Section 3.5. Passing a Value and Passing a Reference


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3.5. Passing a Value and Passing a Reference

The effect of passing arguments to a method differs depending on whether you are passing a value of primitive type (such as 5 or TRue) or a value of reference type (such as "Hello" or game1). When an argument of primitive type is passed to a method, a copy of the argument is passed to the formal parameter. For example, consider the PrimitiveCall class shown in Figure 3.7. Note that we have an int variable k, which initially stores the value 5, and a method myMethod(), which takes an int parameter n. In this case, when we invoke myMethod(k), k's value (5) is copied into n and stored there during the method.

Figure 3.7. Passing a primitive value to a method.
(This item is displayed on page 119 in the print version)

public class PrimitiveCall {    public static void myMethod(int n)    {   System.out.println("myMethod: n= " + n);        n = 100;        System.out.println("myMethod: n= " + n);    } // myMethod()    public static void main(String argv[])    {   int k = 5;        System.out.println("main: k= " + k);        myMethod(k);        System.out.println("main: k= " + k);    } // main() } // PrimitiveCall class 

Passing a primitive value


One implication of passing a copy of a primitive value to a method is that the original value of k in main() cannot be altered from inside the method. Thus, the output generated by PrimitiveCall would be

main: k= 5 myMethod: n= 5 myMethod: n= 100 main: k= 5 



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Note that in main(), k's value is printed both before and after myMethod() is called, but its value is unaffected even though n's value is changed within the method. This is because myMethod() contains just a copy of k's value, not k itself. Any changes to the copy within myMethod() leave k unaltered (see Fig. 3.8).

Figure 3.8. Tracing the state of variables k and n in PrimitiveCall: (a) Just before calling myMethod(k) in main. (b) Just before executing the body of myMethod(). (c) Just after executing the body of myMethod(). (d) After flow of control returns to main().


Java Language Rule: Passing a Primitive Value

When a value of a primitive type, like boolean or int, is passed to a method, a copy of the value is passed. That's why its original value remains unchanged outside the method even if the copy is changed inside the method.


In contrast to this, when an argument of a reference type is passed to a method, a copy of the reference to the object itself is assigned to the parameter. For example, in the case of a String parameter or a OneRowNim parameter, the method would be given a reference to the objectthat is, the address of the object. The object itself is not passed, because it would be too inefficient to copy the entire object with all its data and methods. However, because the object's reference gives the object's location in memory, the method will have access to the object and can make changes to the original object from within the method.

For example, consider the ReferenceCall class (Fig. 3.9). In this case, myMethod() takes a parameter g of type OneRowNim. Because a OneRowNim instance is an object, g is a reference variable. So when myMethod(game) is invoked in main(), a reference to game is passed to myMethod(). Note that in myMethod(), we use takeSticks(3) to change the number of sticks of g from 10 to 7, and this change persists even after the method returns control to main(). The reason is that during the method's execution, both game and g refer to the exact same object (see Fig. 3.10). The output generated by ReferenceCall would be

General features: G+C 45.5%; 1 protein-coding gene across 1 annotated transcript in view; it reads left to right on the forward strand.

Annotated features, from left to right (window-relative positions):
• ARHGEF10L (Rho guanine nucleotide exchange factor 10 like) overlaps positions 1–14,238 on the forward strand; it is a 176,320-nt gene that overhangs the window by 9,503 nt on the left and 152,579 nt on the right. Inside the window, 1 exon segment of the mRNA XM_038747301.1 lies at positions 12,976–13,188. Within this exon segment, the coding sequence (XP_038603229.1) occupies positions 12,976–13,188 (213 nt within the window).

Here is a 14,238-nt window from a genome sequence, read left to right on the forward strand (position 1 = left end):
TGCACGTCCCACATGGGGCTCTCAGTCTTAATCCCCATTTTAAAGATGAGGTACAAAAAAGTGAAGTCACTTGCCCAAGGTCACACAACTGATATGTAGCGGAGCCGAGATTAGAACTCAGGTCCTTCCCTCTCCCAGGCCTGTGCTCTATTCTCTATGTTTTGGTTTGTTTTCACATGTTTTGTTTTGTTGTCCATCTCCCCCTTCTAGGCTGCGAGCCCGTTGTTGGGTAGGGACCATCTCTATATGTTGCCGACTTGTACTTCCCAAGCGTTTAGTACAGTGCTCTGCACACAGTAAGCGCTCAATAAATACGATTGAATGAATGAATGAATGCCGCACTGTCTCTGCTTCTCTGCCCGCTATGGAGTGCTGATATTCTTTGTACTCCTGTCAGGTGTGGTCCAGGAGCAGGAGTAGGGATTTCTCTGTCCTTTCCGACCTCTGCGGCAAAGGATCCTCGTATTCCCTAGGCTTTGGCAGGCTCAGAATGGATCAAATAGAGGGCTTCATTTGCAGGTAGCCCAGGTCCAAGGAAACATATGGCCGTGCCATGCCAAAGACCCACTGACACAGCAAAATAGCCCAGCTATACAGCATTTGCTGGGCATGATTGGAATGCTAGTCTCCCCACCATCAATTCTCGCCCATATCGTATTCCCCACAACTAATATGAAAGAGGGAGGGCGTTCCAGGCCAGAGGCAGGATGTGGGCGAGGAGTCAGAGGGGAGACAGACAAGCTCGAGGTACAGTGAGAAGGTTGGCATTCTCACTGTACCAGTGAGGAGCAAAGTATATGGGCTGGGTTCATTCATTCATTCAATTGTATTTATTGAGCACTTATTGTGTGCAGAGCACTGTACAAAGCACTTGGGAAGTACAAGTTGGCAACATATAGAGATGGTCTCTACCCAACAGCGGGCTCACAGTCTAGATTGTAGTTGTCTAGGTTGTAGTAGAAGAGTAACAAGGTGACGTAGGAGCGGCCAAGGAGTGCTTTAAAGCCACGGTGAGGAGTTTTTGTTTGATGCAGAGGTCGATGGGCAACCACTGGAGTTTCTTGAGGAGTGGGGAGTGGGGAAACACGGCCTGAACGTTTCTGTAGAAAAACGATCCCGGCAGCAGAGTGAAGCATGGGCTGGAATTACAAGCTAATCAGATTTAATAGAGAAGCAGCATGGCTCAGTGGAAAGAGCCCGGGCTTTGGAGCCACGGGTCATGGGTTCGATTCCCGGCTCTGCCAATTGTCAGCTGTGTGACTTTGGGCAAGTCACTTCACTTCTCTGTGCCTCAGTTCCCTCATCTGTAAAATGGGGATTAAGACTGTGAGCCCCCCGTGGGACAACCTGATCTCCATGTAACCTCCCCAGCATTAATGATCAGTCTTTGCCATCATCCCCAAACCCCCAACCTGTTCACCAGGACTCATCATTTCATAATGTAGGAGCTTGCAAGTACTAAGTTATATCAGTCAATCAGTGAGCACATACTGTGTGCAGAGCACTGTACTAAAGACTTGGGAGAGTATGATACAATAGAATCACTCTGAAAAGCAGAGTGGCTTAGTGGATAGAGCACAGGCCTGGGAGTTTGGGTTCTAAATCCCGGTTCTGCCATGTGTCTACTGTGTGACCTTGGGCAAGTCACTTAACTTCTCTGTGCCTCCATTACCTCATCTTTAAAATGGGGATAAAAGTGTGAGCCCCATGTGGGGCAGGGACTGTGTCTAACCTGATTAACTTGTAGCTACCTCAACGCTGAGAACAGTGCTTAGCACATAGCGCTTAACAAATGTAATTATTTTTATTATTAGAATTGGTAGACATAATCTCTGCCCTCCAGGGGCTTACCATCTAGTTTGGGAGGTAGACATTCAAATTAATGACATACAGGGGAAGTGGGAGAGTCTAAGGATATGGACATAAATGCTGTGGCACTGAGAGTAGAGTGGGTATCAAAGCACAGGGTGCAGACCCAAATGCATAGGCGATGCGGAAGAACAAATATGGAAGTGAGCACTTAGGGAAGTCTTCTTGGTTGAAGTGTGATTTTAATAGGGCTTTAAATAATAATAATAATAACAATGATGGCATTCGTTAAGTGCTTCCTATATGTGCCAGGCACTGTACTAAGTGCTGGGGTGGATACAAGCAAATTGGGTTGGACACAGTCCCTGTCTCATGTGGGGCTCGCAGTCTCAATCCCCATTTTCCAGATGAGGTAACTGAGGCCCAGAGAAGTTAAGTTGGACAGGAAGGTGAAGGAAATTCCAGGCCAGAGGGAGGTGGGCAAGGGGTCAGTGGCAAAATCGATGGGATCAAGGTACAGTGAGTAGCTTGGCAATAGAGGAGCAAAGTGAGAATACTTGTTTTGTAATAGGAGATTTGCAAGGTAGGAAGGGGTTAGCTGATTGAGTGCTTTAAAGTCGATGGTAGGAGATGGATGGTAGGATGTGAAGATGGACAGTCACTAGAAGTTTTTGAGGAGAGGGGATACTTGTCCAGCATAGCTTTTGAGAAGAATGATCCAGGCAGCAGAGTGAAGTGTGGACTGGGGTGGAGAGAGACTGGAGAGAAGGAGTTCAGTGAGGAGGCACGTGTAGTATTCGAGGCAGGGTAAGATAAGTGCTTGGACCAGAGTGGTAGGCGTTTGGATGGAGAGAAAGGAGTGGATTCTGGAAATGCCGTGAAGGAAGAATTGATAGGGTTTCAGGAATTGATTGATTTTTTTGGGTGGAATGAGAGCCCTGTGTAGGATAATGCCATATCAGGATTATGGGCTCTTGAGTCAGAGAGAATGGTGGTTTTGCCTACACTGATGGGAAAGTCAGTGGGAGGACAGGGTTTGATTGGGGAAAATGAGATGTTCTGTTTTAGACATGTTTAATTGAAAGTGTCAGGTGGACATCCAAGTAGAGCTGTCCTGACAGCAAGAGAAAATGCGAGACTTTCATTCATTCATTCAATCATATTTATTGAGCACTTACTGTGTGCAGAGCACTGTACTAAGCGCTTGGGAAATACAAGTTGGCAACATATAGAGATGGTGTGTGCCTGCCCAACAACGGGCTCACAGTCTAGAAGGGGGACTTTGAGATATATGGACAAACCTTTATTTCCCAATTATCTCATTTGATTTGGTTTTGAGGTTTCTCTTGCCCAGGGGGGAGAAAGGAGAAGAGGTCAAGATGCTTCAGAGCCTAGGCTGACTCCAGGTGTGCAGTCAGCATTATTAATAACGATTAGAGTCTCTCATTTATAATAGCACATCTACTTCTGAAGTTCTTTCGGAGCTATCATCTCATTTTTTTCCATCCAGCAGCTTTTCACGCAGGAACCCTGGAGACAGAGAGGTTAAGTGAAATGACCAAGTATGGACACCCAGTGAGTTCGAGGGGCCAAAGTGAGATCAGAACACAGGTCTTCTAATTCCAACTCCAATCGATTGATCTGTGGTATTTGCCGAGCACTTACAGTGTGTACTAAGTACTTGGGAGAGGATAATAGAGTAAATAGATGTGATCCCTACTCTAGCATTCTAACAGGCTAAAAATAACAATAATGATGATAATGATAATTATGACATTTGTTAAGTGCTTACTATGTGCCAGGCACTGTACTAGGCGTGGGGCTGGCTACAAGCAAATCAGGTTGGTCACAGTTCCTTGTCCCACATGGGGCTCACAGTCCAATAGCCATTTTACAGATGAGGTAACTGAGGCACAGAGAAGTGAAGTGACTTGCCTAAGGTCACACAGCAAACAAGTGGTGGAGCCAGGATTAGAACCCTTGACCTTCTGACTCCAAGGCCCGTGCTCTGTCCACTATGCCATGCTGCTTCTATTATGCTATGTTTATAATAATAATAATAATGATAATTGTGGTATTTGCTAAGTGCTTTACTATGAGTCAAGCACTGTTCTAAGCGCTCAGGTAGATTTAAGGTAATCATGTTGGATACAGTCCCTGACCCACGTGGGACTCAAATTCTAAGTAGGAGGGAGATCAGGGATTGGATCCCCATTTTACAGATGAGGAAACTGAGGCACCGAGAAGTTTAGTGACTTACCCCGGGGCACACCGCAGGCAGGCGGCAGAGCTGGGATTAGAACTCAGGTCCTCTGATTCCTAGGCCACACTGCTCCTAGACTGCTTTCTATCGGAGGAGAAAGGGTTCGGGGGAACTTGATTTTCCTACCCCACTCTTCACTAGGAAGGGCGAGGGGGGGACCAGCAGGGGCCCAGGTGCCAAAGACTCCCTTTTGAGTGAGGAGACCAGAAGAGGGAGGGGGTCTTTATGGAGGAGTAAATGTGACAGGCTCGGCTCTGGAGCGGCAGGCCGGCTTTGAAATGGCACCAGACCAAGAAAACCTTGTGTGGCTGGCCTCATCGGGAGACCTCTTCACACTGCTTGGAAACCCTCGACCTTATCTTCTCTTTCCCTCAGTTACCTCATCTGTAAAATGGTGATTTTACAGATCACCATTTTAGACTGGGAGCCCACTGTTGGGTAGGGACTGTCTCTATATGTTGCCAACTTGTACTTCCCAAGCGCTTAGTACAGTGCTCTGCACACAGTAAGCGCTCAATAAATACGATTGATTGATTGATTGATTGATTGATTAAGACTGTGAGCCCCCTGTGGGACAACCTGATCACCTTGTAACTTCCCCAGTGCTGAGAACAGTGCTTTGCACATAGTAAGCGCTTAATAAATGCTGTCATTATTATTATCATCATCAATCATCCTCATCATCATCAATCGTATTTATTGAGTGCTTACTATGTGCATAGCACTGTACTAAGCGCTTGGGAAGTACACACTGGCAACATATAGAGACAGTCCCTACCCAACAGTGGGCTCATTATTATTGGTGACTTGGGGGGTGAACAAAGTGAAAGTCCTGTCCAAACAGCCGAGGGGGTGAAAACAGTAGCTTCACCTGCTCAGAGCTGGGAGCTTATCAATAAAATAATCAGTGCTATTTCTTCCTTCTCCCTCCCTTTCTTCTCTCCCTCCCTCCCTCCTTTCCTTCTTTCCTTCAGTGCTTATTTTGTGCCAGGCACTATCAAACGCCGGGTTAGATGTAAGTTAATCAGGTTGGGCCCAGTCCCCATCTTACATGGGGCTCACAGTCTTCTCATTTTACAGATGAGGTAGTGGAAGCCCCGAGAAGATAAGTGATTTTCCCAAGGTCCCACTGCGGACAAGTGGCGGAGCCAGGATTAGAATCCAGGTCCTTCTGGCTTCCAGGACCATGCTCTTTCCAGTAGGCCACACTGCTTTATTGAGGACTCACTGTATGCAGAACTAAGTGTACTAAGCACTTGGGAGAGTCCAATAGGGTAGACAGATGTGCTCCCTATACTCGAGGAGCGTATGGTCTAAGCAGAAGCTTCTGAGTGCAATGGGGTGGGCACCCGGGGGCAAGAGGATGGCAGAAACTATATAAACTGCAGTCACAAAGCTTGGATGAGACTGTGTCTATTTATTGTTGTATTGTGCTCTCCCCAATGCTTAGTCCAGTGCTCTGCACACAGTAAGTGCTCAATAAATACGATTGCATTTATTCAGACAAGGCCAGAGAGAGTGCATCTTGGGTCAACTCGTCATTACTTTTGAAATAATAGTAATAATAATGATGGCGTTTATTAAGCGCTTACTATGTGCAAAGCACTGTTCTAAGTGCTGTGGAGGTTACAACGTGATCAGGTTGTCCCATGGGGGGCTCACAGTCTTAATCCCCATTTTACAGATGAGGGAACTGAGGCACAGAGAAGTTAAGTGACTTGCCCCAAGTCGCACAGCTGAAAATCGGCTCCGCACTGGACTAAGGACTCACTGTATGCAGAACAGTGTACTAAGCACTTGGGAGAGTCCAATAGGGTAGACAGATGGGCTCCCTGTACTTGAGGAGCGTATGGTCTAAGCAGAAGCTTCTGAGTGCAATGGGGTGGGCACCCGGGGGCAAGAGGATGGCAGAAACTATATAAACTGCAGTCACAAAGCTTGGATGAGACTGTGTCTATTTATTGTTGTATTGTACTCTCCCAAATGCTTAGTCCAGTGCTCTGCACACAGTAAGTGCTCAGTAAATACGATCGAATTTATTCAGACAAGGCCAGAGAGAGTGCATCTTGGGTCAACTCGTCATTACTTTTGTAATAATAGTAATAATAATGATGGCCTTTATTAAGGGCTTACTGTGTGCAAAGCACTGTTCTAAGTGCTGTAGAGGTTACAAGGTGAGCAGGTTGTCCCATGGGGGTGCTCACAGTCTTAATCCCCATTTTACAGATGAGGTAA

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Figure 3.9. Passing a reference value to a method.

public class ReferenceCall {     public static void myMethod(OneRowNim g)     {   System.out.print("myMethod: Number of sticks: ");         System.out.println(g.getSticks());         g.takeSticks(3);         System.out.print("myMethod: Number of sticks: ");         System.out.println(g.getSticks());     } // myMethod()     public static void main(String argv[])     {   OneRowNim game = new OneRowNim(10);          System.out.print("main: Number of sticks: ");          System.out.println(game.getSticks());          myMethod(game);          System.out.print("main: Number of sticks: ");          System.out.println(game.getSticks());     // main() } // ReferenceCall class 

Figure 3.10. Tracing the state of OneRowNim object in ReferenceCall: (a) Just before calling myMethod(game). (b) Just before executing the body of myMethod(). (c) Just after executing the body of myMethod(). (d) After flow of control returns to main().


main: Number of sticks: 10 myMethod: Number of sticks: 10 myMethod: Number of sticks: 7 main: Number of sticks: 7 



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This illustrates that when passing a reference variable to a method, it is possible for the method to change the state of the object associated with the reference variable. In subsequent chapters we will see ways to make use of this feature of reference parameters.

Java Language Rule: Passing a Reference

When a reference to an object is passed to a method, any changes made to the object from within the method will persist when the method is finished executing.


Debugging Tip: Side Effects

An unintended change to an object is called a side effect. In designing methods, care should be taken to ensure that the method does not produce unwanted side effects in objects passed as reference parameters.





Java, Java, Java(c) Object-Orienting Problem Solving
Java, Java, Java, Object-Oriented Problem Solving (3rd Edition)
ISBN: 0131474340
EAN: 2147483647
Year: 2005
Pages: 275

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